Santa Fe, Texas

Coordinates: 29°22′50″N 95°6′15″W / 29.38056°N 95.10417°W / 29.38056; -95.10417
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Santa Fe
Santa Fe, Texas, Post Office
Santa Fe, Texas, Post Office
Location of Santa Fe, Texas
Location of Santa Fe, Texas
Santa Fe is located in Texas
Santa Fe
Santa Fe
Location of Santa Fe, Texas
Santa Fe is located in the United States
Santa Fe
Santa Fe
Santa Fe (the United States)
Coordinates: 29°22′50″N 95°6′15″W / 29.38056°N 95.10417°W / 29.38056; -95.10417
CountryUnited States
 • Total17.08 sq mi (44.25 km2)
 • Land16.89 sq mi (43.76 km2)
 • Water0.19 sq mi (0.49 km2)
30 ft (9 m)
 • Total12,735
 • Density750/sq mi (290/km2)
Time zoneUTC-6 (Central (CST))
 • Summer (DST)UTC-5 (CDT)
ZIP Codes
77510, 77517
Area code409
FIPS code48-65726[2]
GNIS feature ID1351043[3]

Santa Fe (English: Holy Faith) is a city in Galveston County, Texas, United States. It is named for the Santa Fe Railroad (now part of BNSF Railway) which runs through the town alongside State Highway 6. The population of Santa Fe at the 2020 census was 12,735.


In 1877, the Gulf, Colorado and Santa Fe Railway was built through the western part of Galveston county.[4] By the turn of the century, three small, unincorporated towns had formed along the railway: Alta Loma, Arcadia, and Algoa. The Santa Fe Independent School District which was named after the railway, was established shortly afterward to serve the area.

In the mid-1970s, the neighboring city of Hitchcock attempted to annex an area in eastern Alta Loma known as the Morningview neighborhood. Amid intense opposition to becoming part of Hitchcock, residents began a petitioning effort to incorporate the area into a new city. On January 21, 1978, a ballot proposal to incorporate Alta Loma and parts of Arcadia passed by a wide margin and the city of Santa Fe was born. Santa Fe has since grown to include all of Arcadia and parts of Algoa, and ironically is now twice the size of Hitchcock.

On February 14, 1981, the Ku Klux Klan hosted a fish fry on a private farm in Santa Fe to protest the growing presence of Vietnamese shrimpers in the Gulf. During the event, a Vietnamese fishing boat was ceremonially burned.[5][6] The controversy and similar conflicts in nearby port towns like Rockport, led to a decision of the United States District Court, S.D. Texas, Houston Division[7] Vietnamese Fishermen's Association v. Knights of the Ku Klux Klan,[8] and also was the basis of the story for the 1985 Ed Harris film Alamo Bay.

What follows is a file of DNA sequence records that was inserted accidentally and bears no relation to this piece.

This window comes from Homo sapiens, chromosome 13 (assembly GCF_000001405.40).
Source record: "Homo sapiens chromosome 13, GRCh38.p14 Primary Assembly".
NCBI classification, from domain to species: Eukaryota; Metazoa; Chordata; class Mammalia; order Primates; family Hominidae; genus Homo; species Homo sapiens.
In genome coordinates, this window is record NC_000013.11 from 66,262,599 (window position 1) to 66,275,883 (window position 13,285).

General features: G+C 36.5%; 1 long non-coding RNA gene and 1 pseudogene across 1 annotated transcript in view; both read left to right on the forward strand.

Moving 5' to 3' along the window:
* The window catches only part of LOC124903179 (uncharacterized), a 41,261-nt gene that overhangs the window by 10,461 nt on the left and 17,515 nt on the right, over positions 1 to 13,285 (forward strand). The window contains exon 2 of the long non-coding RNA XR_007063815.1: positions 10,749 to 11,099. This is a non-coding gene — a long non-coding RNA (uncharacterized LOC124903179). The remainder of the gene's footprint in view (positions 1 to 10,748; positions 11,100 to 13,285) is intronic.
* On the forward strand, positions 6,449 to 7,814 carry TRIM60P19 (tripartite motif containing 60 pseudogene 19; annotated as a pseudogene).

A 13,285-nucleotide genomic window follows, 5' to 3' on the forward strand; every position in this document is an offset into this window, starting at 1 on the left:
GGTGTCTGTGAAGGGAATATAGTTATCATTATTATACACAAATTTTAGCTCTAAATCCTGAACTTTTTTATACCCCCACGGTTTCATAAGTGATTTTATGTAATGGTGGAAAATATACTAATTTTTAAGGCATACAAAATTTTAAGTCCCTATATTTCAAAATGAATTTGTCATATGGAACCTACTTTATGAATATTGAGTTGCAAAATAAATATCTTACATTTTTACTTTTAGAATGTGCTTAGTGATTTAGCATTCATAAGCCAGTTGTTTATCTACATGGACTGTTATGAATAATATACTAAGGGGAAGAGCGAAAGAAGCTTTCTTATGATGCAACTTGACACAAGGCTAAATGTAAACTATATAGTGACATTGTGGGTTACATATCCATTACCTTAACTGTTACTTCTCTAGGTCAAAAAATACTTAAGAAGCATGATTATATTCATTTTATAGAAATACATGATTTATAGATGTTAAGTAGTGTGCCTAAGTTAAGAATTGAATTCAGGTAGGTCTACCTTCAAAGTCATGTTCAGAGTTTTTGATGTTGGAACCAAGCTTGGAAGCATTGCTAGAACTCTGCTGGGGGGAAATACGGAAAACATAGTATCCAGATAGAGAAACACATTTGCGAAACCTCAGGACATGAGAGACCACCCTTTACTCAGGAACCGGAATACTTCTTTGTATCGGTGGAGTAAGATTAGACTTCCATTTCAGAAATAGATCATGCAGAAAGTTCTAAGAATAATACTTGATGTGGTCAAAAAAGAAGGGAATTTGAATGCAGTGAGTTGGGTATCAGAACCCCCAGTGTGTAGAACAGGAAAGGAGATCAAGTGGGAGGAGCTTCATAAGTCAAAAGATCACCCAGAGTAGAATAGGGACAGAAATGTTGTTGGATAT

On June 19, 2000, the Supreme Court ruled that the Santa Fe Independent School District's policy of permitting "student-led, student-initiated" prayer at football games and other school events violated the Constitution's prohibitions against the establishment of state religion.[9]

On the morning of May 18, 2018, a school shooting occurred at Santa Fe High School when 17-year-old student Dimitrios Pagourtzis opened fire in an art classroom, killing ten students including Sabika Sheikh, 17 (an exchange student from Pakistan) and faculty and injuring thirteen others. Students and faculty evacuated the building when a fire alarm was activated. Pagourtzis surrendered after being injured in an exchange of gunfire with school officers. Originally scheduled to stand trial in January 2020 for ten counts of capital murder, Pagourtzis has been in custody at a state mental hospital since being found unfit to stand trial in November 2019.[10][11]

Geography and climate[edit]

Map of Santa Fe

Santa Fe is located at 29°22′50″N 95°6′15″W / 29.38056°N 95.10417°W / 29.38056; -95.10417 (29.380651, –95.104163) [12] on a low coastal plain that averages between 19 feet (5.8 m) and 27 feet (8.2 m) above sea level. The primary waterways are Highland Bayou and Halls Bayou, which both flow southeastward and empty into West Bay. Being prone to flash flooding, the area is lined with numerous drainage ditches, culverts, diversionary canals and reservoirs.

According to the United States Census Bureau, the city has a total area of 17.3 square miles (44.9 km2), of which 17.1 square miles (44.4 km2) is land and 0.19 square miles (0.5 km2), or 1.10%, is water.[13]

It is 35 miles (56 km) south of downtown Houston and 20 miles (32 km) northwest of Galveston. In 2019 Skip Hollandworth of Texas Monthly wrote that Santa Fe "still feels very much like a small town" despite that distance.[14]

Santa Fe has a climate of hot, humid summers and cool, mild winters. Average annual temperature is 68.6 degrees F with 56.5 inches of annual rainfall. Santa Fe averages 71.7 days above 90 degrees F. In the Köppen Climate Classification system, Santa Fe has a humid subtropical climate, abbreviated "Cfa."


2020 census[edit]

Santa Fe racial composition[15]
(NH = Non-Hispanic)[a]
Race Number Percentage
White (NH) 9,913 77.84%
Black or African American (NH) 47 0.37%
Native American or Alaska Native (NH) 42 0.33%
Asian (NH) 49 0.38%
Pacific Islander (NH) 9 0.07%
Some Other Race (NH) 41 0.32%
Mixed/Multi-Racial (NH) 462 3.63%
Hispanic or Latino 2,172 17.06%
Total 12,735

As of the 2020 United States census, there were 12,735 people, 4,744 households, and 3,449 families residing in the city.

2010 census[edit]

Historical population
U.S. Decennial Census[18]

As of the census of 2010,[2][19] there were 12,222 people and 4,564 households residing in the city. The population density was 682.5 inhabitants per square mile (263.5/km2). There were 4,957 housing units at an average density of 289.2 per square mile (111.7/km2). The racial makeup of the city was 93.8% White, 0.4% African American, 0.5% Native American, 0.5% Asian, 0.1% Pacific Islander, 3.3% from other races, and 1.5% from two or more races. Hispanic or Latino of any race were 11.6% of the population.